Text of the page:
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Shotgun used more than half the snaps in 2007-2008

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  1. maverick4

    maverick4 Banned

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    FOOTBALL OUTSIDERS: Football analysis and NFL stats for the Moneyball era - Authors of Football Outsiders Almanac 2009

    [For the Pats in the recent past, it’s been all about the shotgun formation. In 2007, New England became the first NFL team to run the shotgun formation on more than 50 percent of their plays, and that trend continued in 2008. Our data shows that teams are more effective and efficient in the shotgun – over the last two years, teams have averaged 5.9 yards per play from the shotgun, and 5.1 under center. Cassel threw 433 passes out of the shotgun and amassed a DYAR [Defense-Adjusted Yards over Replacement] of 531, and a DVOA of 7.8%. Under center, he threw 124 passes for a DYAR of 124 and a DVOA of 2.2%. ]

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    Sure the Shotgun puts up more avg yards per play compared to non-shotgun, but this is why stats are a crappy way to evaluate offense (otherwise Marino and Favre are the best QB's ever, which they're not). I'll also go out on a limb and say 4-WR formations have higher yards per play than I-formations, big whoop, it doesn't mean 4-wide is better than I-formation.

    What is interesting is that on top of using shot-gun for over 50% of all plays, on our passing attempts the vast majority came from shot-gun. I wonder if this gives defenses an easy key (especially for d-line and linebackers) to focus on pass rush and not worry about the run as much. Sure we may get some nice runs out of shot gun occasionally, but the easy telegraph is still there and we still predominantly pass more than run out of shot gun.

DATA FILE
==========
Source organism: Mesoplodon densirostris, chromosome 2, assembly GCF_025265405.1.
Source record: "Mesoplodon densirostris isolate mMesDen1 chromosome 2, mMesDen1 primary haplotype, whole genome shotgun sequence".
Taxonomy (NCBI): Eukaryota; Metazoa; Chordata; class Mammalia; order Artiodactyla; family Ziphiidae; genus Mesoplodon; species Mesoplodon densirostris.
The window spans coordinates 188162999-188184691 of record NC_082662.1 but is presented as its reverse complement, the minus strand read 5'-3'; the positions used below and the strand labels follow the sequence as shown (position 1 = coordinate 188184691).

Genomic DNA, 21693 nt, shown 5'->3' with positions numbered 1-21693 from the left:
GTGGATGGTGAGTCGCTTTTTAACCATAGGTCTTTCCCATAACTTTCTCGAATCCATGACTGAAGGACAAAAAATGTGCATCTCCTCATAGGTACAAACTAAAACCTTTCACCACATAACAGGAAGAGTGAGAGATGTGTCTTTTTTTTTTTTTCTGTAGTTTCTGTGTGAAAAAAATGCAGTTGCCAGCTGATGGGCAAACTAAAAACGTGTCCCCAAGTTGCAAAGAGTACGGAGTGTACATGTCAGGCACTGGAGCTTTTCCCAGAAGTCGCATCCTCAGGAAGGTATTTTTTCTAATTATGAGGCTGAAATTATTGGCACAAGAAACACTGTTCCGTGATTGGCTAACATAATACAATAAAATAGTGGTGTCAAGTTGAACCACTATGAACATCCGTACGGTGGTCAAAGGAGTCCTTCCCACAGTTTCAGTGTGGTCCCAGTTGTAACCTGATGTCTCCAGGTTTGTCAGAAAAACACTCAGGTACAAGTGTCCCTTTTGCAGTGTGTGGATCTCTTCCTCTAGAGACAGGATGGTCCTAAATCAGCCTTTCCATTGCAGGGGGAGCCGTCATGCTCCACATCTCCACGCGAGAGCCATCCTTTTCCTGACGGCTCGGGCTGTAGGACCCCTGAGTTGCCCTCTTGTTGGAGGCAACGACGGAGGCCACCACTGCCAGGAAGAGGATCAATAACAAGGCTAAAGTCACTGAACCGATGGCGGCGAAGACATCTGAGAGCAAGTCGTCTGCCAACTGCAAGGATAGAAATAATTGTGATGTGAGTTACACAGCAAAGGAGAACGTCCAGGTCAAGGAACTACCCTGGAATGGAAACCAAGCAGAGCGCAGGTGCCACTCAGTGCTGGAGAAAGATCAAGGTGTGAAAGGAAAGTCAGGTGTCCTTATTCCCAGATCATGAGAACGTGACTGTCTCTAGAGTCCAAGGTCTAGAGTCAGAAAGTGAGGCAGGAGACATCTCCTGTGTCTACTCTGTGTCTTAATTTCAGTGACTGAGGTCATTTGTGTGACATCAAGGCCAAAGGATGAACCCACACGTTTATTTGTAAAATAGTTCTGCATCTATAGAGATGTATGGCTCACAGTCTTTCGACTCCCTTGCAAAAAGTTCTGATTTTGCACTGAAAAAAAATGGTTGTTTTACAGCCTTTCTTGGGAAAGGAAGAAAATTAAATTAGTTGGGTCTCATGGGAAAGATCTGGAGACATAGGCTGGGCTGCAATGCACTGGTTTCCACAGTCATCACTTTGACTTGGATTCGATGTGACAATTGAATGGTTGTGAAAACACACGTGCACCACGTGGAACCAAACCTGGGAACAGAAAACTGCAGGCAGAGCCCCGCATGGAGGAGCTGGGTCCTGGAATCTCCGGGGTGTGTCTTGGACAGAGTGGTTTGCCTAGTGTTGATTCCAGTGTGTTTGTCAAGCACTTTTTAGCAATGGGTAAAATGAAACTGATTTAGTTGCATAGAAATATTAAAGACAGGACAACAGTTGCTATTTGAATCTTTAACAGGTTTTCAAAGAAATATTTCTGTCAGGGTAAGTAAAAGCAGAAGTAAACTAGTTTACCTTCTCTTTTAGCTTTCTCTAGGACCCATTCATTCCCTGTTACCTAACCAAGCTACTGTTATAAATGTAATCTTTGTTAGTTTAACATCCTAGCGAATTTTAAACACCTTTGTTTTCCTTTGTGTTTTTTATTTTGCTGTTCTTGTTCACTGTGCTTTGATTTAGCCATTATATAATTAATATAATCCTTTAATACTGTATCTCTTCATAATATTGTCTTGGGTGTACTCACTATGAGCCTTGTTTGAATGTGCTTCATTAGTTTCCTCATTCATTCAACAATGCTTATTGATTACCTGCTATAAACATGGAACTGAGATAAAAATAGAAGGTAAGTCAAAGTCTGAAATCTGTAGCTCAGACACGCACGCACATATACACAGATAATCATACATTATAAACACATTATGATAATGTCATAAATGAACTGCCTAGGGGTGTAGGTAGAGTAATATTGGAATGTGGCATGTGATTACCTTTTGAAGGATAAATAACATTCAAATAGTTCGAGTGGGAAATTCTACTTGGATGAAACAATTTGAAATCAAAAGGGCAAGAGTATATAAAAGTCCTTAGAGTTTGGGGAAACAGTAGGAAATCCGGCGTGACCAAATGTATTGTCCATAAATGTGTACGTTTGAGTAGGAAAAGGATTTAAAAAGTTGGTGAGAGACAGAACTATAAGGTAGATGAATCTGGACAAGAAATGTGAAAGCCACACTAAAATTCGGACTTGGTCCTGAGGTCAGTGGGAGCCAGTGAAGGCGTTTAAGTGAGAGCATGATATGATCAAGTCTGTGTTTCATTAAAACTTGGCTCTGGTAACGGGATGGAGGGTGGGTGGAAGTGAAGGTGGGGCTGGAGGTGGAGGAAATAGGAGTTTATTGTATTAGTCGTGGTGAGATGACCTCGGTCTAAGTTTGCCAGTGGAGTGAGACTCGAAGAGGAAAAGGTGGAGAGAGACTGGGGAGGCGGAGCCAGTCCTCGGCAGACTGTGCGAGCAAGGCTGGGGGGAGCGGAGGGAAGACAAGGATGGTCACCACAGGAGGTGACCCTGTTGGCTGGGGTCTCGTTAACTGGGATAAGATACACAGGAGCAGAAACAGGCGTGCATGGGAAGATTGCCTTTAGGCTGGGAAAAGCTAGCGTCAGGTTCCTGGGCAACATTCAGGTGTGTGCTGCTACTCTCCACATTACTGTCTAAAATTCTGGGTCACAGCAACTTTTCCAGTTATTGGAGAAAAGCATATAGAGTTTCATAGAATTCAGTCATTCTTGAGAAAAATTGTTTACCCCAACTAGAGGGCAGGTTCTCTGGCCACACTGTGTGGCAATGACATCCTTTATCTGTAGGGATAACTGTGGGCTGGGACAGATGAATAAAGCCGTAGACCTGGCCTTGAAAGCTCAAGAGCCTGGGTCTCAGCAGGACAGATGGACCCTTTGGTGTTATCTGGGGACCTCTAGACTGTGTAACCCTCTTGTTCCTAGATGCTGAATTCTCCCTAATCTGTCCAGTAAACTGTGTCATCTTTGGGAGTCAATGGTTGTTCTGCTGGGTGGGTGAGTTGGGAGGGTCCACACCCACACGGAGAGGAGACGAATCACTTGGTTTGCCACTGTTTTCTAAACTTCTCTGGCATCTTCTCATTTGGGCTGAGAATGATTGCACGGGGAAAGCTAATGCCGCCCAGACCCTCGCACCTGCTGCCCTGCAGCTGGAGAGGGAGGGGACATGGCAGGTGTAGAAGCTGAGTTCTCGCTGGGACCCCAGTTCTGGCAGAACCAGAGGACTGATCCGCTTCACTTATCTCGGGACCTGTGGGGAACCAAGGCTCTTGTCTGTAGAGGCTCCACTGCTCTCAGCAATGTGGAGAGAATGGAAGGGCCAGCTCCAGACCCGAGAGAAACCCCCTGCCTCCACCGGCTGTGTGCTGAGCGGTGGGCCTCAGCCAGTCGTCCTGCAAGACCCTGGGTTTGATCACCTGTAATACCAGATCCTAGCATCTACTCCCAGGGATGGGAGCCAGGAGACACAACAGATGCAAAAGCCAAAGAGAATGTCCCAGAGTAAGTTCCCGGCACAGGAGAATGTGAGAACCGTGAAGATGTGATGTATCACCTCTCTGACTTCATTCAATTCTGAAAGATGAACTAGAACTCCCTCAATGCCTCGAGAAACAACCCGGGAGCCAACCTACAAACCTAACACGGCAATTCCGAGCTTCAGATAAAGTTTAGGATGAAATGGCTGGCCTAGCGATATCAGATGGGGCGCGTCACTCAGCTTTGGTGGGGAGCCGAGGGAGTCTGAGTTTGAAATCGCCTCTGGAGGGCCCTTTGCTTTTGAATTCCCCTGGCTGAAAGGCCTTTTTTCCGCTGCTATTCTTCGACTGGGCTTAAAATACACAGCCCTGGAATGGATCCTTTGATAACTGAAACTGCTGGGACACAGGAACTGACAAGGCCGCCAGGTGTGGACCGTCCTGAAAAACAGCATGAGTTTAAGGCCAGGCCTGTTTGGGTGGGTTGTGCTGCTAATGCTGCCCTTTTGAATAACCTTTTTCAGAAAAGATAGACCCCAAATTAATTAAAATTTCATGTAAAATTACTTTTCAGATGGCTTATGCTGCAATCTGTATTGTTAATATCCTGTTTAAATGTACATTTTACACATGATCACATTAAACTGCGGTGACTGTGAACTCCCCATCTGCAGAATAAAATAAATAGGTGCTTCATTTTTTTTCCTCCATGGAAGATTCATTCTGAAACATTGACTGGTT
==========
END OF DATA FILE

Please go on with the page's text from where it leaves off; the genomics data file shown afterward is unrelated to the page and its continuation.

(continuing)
I also don't think that pass-happy spread offenses have a strong history of being on championship-winning teams. We've seen this with the 01 Rams, the 04 Colts, and the 07 Pats, who all got beaten by more physical defenses in the playoffs. The Pats used shotgun and 3/4-WR way too much the past two years; even under Cassel it was almost always shotgun for passes, which telegraphs to the D what are you doing.
    Last edited: Jul 17, 2009
  2. BradyFTW!

    BradyFTW! PatsFans.com Supporter PatsFans.com Supporter

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    #12 Jersey

    :deadhorse: :deadhorse: :deadhorse: :deadhorse: :deadhorse: :deadhorse:


    Blatantly false, not that facts have ever stopped you from making your asinine arguments.